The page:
ERIC Number: ED255844
Record Type: RIE
Publication Date: 1984-Aug
Reference Count: 0
Stressful Life Event Influences on Positive and Negative Psychological Functioning.
McGowan, John R.; Cohen, Lawrence H.
Some research has suggested that positive life events may interact with negative life events during periods of high stress to buffer the effects of negative events. The relationships among positive and negative life events and positive and negative psychological status were examined in an investigation of the direct and mediating effects of positive and negative life events on both psychological distress and adaptive psychological functioning. College students (N=97) completed the Langner Psychiatric Screening Inventory, the Beck Depression Inventory, the Affect Balance Scale, and a version of the Quality of Life Scale. These measures and the College Student Life Event Scale were administered at two measurement periods separated by an 8-week interval. Analyses based on a multivariate hierarchical regression model revealed that negative and positive life events were independent predictors of same-domain measures of psychological functioning in each cross-sectional analysis, and remained strongly related to psychological functioning after statistically controlling for the effects of initial psychological status. There was no support for the stress-buffering (interactive) effects of positive life events. (Author/NRB)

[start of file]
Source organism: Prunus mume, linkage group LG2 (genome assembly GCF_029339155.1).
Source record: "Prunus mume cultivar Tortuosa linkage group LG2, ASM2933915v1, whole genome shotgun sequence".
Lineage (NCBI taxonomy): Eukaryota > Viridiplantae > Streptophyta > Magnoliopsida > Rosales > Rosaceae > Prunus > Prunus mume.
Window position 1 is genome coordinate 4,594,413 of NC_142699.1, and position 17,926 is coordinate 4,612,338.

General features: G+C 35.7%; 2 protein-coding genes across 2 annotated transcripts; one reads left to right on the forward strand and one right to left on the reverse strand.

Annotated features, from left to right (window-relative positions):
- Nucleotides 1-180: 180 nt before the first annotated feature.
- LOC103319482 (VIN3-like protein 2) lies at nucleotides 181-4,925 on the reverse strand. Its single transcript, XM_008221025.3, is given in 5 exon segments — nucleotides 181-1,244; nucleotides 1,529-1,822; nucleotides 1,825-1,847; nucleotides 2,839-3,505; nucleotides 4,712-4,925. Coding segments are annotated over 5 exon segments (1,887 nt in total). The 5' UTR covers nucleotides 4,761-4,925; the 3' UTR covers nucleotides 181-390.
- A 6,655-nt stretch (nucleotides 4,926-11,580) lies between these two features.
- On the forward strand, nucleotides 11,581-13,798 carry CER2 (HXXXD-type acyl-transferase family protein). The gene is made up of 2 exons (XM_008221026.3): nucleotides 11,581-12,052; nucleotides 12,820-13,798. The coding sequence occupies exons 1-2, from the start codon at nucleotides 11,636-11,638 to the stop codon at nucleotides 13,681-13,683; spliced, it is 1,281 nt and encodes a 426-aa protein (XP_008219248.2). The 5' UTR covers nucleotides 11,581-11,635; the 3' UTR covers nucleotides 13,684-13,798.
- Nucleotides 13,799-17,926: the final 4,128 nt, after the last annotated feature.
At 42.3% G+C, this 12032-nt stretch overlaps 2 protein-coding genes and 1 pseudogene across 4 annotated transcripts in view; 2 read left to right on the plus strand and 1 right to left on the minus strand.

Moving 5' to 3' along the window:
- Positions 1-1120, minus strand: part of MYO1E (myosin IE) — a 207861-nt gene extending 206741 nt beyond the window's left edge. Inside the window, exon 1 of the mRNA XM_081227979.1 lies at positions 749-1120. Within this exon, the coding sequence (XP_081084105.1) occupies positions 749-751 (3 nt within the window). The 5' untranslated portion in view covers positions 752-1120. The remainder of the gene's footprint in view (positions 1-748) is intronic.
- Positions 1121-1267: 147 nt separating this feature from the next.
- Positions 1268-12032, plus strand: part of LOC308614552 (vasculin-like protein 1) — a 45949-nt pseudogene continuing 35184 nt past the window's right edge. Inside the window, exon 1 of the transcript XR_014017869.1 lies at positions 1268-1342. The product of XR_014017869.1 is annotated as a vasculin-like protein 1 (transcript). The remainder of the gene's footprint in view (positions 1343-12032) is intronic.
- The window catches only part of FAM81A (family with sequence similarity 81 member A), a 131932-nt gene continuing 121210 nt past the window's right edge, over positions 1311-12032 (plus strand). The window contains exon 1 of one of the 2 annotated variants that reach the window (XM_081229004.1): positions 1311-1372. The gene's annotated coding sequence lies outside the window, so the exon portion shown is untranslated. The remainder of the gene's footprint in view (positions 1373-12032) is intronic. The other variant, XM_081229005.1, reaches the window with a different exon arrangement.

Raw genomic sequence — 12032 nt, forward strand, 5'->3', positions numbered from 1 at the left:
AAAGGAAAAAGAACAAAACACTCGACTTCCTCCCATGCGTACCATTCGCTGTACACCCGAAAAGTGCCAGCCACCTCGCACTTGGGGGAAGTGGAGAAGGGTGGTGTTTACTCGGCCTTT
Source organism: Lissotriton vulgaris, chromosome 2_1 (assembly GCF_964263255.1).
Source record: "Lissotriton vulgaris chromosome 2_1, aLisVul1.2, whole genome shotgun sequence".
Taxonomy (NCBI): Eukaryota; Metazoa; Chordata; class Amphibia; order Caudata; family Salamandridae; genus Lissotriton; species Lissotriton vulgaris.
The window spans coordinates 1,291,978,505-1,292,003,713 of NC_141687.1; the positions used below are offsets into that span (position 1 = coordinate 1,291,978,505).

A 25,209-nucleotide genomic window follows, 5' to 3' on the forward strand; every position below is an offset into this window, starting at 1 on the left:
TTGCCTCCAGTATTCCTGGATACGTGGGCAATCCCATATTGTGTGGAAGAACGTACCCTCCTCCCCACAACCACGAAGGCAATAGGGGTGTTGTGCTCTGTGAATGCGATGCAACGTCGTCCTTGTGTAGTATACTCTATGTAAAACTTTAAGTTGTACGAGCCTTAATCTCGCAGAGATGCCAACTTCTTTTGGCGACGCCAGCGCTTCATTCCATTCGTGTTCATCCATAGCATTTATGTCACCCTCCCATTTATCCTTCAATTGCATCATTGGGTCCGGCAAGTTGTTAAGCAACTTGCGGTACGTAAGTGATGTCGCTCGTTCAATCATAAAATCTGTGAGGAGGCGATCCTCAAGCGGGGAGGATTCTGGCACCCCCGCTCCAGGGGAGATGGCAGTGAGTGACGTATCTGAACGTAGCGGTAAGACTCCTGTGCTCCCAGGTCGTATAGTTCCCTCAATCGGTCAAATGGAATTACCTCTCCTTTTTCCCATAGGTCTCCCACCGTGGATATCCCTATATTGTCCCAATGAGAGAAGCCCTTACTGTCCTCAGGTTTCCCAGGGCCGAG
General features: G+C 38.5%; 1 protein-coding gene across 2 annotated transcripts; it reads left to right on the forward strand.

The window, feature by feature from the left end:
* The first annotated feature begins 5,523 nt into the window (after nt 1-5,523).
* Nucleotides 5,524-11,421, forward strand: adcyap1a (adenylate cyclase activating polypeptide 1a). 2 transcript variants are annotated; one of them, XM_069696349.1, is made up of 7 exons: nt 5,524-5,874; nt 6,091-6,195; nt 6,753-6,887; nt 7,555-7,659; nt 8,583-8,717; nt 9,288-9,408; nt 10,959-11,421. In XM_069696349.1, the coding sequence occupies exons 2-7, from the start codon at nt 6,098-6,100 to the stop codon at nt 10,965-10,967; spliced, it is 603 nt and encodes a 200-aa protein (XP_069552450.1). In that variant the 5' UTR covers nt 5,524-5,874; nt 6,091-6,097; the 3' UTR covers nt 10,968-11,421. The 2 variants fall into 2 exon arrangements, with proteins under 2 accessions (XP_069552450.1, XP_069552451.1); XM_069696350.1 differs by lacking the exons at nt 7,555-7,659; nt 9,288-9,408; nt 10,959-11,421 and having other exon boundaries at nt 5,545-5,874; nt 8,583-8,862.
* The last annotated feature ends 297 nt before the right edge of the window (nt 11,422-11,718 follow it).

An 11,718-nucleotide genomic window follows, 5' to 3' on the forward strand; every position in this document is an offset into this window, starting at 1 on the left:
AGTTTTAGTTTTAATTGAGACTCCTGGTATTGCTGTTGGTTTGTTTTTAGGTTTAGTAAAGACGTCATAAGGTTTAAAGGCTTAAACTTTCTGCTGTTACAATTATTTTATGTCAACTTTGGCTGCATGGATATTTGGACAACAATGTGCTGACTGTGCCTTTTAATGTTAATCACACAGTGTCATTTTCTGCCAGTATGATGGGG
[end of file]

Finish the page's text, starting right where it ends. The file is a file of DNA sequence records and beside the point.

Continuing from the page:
Publication Type: Reports - Research; Speeches/Meeting Papers
Education Level: N/A
Authoring Institution: N/A
Identifiers: Life Events
Note: Paper presented at the Annual Convention of the American Psychological Association (92nd, Toronto, Ontario, Canada, August 24-28, 1984). For related document, see CG 018 175.